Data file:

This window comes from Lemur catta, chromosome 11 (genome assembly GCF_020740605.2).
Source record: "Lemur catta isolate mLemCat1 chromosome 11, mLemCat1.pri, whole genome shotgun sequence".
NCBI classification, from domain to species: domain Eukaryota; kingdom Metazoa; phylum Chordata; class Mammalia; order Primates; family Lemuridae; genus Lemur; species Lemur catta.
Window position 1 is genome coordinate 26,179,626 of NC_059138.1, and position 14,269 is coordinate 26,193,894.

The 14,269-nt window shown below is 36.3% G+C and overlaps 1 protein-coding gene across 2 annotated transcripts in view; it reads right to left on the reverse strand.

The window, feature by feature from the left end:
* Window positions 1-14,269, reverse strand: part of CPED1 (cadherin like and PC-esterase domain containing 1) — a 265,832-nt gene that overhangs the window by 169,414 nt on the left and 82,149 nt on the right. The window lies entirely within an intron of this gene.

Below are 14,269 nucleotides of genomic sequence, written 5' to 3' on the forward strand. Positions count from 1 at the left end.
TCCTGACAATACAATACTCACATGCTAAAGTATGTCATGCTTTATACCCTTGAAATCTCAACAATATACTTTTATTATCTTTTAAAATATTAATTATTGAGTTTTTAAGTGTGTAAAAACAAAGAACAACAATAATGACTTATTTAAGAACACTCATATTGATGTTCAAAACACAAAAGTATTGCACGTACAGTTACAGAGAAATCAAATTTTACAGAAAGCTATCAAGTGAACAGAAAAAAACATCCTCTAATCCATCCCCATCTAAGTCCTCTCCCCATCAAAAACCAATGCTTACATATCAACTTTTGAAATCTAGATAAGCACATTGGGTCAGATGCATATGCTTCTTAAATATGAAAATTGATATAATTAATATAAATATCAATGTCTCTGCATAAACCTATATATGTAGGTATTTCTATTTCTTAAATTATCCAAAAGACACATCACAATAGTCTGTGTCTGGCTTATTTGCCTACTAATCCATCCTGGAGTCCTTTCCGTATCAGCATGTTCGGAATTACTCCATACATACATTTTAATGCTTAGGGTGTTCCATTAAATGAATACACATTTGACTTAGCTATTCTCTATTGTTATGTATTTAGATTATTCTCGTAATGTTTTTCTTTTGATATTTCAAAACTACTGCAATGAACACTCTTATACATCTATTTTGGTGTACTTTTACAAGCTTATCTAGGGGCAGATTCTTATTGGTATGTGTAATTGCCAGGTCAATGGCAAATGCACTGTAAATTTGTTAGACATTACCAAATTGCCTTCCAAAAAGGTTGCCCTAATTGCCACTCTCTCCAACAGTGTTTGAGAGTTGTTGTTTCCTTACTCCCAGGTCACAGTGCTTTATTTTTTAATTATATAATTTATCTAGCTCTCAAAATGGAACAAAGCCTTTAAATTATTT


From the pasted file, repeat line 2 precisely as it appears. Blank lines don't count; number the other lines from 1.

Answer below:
Source record: "Lemur catta isolate mLemCat1 chromosome 11, mLemCat1.pri, whole genome shotgun sequence".